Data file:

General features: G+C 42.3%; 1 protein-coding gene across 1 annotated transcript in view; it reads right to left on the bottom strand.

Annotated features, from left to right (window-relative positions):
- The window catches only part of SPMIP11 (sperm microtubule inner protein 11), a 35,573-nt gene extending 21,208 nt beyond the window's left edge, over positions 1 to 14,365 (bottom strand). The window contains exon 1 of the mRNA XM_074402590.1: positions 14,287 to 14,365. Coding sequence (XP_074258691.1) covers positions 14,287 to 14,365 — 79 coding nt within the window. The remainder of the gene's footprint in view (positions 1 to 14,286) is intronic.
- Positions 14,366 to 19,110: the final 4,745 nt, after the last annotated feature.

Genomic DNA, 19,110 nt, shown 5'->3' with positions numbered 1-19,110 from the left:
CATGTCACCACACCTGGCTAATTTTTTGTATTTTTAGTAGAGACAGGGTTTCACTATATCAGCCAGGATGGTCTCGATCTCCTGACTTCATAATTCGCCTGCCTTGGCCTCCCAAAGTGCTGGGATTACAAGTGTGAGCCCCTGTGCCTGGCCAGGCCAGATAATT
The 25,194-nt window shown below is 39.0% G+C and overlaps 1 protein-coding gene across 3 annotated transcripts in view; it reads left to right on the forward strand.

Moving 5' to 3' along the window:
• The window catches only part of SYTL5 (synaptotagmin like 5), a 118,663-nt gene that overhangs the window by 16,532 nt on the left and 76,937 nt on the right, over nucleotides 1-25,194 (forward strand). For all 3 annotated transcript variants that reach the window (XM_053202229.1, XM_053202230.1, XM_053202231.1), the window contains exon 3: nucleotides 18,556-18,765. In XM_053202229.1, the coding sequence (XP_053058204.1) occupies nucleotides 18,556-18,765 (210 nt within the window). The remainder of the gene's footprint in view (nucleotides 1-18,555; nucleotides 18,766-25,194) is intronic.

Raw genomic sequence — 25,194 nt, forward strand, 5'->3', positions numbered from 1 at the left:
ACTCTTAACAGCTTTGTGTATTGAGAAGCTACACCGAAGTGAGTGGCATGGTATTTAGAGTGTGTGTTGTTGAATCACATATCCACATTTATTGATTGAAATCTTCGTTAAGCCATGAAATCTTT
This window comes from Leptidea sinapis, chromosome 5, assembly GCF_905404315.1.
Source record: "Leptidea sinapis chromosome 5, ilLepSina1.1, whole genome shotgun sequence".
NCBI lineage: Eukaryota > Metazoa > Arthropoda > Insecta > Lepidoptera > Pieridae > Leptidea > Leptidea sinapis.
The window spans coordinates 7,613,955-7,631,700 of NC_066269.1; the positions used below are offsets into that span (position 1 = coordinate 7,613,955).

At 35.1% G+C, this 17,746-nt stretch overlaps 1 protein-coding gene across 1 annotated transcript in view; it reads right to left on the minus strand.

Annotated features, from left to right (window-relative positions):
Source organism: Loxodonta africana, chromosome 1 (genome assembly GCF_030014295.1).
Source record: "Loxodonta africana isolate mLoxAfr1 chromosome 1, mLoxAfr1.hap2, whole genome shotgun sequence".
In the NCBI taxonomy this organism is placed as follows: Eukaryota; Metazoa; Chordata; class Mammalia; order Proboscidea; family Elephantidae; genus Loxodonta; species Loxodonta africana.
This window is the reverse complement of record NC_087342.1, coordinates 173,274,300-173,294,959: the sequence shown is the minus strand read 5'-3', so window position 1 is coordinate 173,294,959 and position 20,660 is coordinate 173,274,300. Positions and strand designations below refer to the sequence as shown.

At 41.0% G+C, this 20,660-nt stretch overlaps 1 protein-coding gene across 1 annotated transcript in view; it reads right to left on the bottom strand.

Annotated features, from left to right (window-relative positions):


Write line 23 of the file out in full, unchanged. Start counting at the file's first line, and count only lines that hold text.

Annotated features, from left to right (window-relative positions):